The Ashkenazic form of windings are 7, 8, 11 and 13. What is the significance for these numbers? The Sephardic form of windings are 10, 5, 6 and 5. What is the significance for these numbers?
The Sepharadi part of your question is straightforward. If you translate those winding numbers -- 10 + 5 + 6 + 5 -- back though gematria, you get Hashem's name: י - 10, ה - 5, ו - 6, ה- 5.
The Ashkenazi side is more nuanced. As sam wrote in his answer, the number of windings is 39, which is to equal Hashem Echad (Hashem is One - Unique and Indivisible).
The Beis Yoseif says the 5 knots are so that when we hold the two front corners while saying Shema (yes, I know there is a different custom to hold all 4 corners), we have 10 knots, corresponding to the 10 sefiros through which Hashem's Presence is felt in creation.
In the gemara's system, there are 7 to 13 groups of windings. And it sounds like each group was 3 windings. (Majority opinion, Rav Natrunai Gaon reads it as "once, twice, three times, [and so on]".) Rashi, Tosafos and the Moredechai say that the gemara is specific to winding tzitzis with techeiles, and not applicable to us. But either way, it shows there is some kind of significance to 39 windings because it's 3 * 13. No "why" there, just an indication the number is significant to the mitzvah of tzitzis.
But 39 also comes up in at least two other contexts: the maximum number of lashes the court may give as corporal punishment (if the person is healthy like an ox, and could take the maximum), as well as the number of melakhos, categories of constructive labor, prohibited on Shabbos.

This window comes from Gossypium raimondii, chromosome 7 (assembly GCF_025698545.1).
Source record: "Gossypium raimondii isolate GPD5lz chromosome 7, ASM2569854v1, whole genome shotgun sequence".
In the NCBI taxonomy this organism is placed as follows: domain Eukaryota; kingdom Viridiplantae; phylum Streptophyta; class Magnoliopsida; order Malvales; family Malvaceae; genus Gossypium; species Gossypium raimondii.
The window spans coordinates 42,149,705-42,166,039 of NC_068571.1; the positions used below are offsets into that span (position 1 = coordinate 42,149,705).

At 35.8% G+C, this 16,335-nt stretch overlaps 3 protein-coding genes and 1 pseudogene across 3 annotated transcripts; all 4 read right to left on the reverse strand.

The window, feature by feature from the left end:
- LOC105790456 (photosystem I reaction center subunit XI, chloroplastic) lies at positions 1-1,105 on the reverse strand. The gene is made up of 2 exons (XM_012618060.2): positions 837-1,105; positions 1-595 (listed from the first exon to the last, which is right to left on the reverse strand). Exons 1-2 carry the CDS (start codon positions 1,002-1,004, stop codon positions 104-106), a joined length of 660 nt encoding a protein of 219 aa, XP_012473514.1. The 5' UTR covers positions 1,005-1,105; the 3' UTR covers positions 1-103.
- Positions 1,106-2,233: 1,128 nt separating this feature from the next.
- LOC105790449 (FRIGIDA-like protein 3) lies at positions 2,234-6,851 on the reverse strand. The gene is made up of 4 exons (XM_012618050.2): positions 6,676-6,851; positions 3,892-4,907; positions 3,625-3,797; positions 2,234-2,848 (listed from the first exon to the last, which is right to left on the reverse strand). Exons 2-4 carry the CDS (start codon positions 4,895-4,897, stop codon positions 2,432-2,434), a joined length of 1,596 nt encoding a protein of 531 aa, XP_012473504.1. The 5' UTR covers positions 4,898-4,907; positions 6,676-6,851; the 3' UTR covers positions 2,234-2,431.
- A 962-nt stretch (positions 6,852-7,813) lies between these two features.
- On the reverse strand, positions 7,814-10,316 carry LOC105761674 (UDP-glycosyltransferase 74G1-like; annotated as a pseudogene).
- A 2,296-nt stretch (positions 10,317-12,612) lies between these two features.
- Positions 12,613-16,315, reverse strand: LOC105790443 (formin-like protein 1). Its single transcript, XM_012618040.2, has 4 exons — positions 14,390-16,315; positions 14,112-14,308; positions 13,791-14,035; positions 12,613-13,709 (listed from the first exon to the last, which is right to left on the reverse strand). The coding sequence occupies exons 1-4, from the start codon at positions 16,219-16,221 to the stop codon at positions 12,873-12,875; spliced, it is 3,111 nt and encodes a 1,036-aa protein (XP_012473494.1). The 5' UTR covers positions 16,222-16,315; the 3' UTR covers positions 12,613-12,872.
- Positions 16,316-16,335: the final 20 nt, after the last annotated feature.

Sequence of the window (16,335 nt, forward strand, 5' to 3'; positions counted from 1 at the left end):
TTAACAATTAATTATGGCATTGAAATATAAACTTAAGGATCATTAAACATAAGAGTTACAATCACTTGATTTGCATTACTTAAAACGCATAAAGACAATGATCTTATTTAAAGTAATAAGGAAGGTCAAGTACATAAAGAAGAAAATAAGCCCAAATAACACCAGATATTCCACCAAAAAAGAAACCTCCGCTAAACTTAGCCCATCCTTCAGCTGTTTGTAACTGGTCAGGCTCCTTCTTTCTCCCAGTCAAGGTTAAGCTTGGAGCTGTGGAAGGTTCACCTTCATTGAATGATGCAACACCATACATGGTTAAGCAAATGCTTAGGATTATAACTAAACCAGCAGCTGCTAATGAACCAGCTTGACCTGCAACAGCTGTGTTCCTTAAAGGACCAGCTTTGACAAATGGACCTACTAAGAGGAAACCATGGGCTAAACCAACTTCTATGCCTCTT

Lashes are meted out in groups of three, separated by doctor inspections.
7, 8, 11, 13, though, closely matches the way the 39 prohibited activities of Shabbos divide up. The first 11 melakhos (Shabbos 7:2) describe the steps necessary to grow wheat, turn it into flour, and make the showbread. The next 13 are about preparing the cloth of the curtains of the Mishkan, from the wool to the dying to the weaving and sowing. Seven melakhos relate to preparing hides into leather, and the last 8 are simply “none of the above."
As I wrote in another answer recently, Rabbi Aryeh Kaplan explains how 40 represents creation, and thus 39 is the number that indicates human efforts to imitate Divine Creation. (The 40th being creation ex nihilo, something from nothing, which people are incapable of doing.) And so, the person who acts to undermine the purpose of creation gets 39 lashes, and to commemorate resting from creation, we rest from 39 acts.
Ashkenazi tzitzis therefore also invokes creation; having the same 39 divided into the same groups as the melakhos cannot be coincidental.
As Rav Hirsch put it, tzitzis are literally sprouts. They represent the human creative extension of our basic functional garments. They start off bound, channeled by the Torah, after which they are given free extension -- we should express our individuality within the framework the Torah gives us.
The reminder of creation thus fits Rav Hirsch's general approach to the mitzvah.